Similar to all other hard drives in the computer, the PSU (Power Supply Unit) or SMPS (Switched Mode Power Supply) will also fail eventually, after a long run. A PSU will convert the alternate current from the outlet to direct current to the components of the computer. Things may get worse if your power supply fails to deliver proper energy to your computer. So you need to repair or replace the unit in time. Below are a few signs that indicate a PSU/SMPS failure.
Do not ignore if your computer suddenly restarts while running intensive or heavy resource applications or while playing high-end games. This may be connected to some other problems also, but check for it, and if you find everything else is perfect, you can presume that the culprit is the SMPS or PSU.
One of the major symptoms of PSU failure is the constant noise from the SMPS. This indicates that the fan bearings of your SMPS have been worn out and it can stop working anytime. After a while, the noisy fan will stop spinning at its original RPM or speed, resulting in the temperature rise in the components of SMPS. This will cause overheating that may damage your computer components severely.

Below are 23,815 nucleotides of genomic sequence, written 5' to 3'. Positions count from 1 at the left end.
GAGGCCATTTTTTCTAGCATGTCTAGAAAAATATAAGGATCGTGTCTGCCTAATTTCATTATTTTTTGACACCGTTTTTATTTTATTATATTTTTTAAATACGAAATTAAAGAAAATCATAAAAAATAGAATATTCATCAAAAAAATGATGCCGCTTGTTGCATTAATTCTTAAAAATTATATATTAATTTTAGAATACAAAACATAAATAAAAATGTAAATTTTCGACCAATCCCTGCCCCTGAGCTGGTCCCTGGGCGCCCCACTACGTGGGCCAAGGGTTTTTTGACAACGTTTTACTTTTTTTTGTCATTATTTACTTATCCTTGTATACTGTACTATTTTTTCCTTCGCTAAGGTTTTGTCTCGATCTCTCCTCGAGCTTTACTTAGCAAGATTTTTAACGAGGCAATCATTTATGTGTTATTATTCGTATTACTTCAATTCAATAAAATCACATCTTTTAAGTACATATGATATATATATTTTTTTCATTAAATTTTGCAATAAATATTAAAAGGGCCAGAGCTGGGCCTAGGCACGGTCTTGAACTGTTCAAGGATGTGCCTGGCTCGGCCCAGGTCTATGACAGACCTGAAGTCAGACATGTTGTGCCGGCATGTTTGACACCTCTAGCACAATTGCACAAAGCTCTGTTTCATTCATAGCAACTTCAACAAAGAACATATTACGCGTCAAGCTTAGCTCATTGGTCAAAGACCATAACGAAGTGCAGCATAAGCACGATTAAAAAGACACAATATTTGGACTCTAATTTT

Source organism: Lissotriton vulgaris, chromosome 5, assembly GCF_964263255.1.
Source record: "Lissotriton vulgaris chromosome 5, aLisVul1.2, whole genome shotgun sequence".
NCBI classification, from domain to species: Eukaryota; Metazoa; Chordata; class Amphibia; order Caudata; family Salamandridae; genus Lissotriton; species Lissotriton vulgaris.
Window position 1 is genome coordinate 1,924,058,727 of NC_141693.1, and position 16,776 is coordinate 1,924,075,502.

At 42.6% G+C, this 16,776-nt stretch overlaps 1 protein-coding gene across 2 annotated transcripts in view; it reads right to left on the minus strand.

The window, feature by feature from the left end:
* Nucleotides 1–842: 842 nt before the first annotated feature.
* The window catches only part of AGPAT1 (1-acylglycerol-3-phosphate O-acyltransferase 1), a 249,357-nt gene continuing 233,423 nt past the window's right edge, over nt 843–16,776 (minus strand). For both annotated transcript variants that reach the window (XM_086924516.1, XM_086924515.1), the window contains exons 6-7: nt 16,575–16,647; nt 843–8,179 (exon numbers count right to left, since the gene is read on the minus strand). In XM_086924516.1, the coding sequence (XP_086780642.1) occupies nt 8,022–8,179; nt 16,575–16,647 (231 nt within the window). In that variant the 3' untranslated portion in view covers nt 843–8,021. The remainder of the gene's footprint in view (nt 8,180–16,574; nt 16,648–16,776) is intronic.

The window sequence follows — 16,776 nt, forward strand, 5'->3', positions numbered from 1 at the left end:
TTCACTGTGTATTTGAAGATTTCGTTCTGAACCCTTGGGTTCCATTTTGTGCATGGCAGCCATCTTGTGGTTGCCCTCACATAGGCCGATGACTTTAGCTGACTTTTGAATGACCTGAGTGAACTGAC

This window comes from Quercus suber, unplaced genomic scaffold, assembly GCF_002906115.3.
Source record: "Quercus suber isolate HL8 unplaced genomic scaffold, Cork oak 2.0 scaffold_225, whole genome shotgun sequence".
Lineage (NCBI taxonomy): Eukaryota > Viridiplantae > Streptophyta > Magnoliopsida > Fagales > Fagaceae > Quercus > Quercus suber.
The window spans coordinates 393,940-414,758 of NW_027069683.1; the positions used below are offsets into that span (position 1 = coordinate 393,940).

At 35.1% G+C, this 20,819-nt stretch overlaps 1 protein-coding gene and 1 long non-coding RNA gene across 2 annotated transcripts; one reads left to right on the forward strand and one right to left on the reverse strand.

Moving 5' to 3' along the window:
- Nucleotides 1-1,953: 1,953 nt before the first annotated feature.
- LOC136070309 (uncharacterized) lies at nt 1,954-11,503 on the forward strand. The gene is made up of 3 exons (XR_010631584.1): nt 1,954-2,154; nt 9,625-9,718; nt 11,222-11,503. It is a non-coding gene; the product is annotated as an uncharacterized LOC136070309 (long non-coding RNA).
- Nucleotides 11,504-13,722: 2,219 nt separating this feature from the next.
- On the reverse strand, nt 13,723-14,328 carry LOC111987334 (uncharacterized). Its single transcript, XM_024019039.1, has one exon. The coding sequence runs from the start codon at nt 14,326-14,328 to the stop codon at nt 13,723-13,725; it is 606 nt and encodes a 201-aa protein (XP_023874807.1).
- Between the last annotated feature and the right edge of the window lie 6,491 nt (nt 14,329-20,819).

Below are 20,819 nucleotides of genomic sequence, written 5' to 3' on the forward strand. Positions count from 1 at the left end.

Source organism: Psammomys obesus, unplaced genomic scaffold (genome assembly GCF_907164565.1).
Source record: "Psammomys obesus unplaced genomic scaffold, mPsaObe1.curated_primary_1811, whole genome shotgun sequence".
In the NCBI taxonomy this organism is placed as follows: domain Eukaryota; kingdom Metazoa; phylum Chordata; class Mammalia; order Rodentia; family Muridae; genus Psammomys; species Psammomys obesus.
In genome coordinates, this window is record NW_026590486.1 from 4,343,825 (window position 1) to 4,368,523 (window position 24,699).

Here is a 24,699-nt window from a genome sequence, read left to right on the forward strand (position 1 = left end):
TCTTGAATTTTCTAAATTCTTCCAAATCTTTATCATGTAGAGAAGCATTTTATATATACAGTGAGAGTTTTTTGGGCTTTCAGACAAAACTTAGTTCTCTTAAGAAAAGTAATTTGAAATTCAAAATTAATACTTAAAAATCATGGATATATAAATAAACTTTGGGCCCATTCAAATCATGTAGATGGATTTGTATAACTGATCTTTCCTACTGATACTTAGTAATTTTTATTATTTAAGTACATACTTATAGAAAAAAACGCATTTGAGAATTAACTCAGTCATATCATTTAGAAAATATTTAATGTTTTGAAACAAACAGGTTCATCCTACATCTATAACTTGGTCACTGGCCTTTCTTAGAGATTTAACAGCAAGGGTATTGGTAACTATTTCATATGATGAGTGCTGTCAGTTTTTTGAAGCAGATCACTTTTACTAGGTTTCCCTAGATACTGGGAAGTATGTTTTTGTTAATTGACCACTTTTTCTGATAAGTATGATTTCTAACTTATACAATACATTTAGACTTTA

Another symptom is the hanging or freezing of the computer system. This can be because of many other reasons like low processor speed, low memory, etc. Still, you need to find the root cause of the issue, as this may also be because of a faulty power supply.
Causes of PSU Failure
Most of these issues arise because of an older power supply. Note that the capacitor will fail to hold the charge to its maximum level with time, and as a result, the efficiency of the power supply will degrade. Similarly, the efficiency of other components in the computer will also decrease with time.
Usually, the reasons for a faulty power supply include:
- Continuous voltage fluctuations;
- Improper power supply from mains power;
- Dirt, dust particles, or other foreign substances;
- Overheating; and
- Ventilation failures.
Tips to Maintain the SMPS in Good Condition
- Clean the fan vents using a soft brush or a low-pressure vacuum cleaner, once in a month.
- Do not overload your computer with components that consume high power; for instance, using a high-end graphics card with an SMPS of 400 watts. Upgrade you SMPS accordingly.
- Use a UPS to guard your PC against continuous voltage fluctuations, and allow proper airflow by placing your computer in a spacious room or cabinet.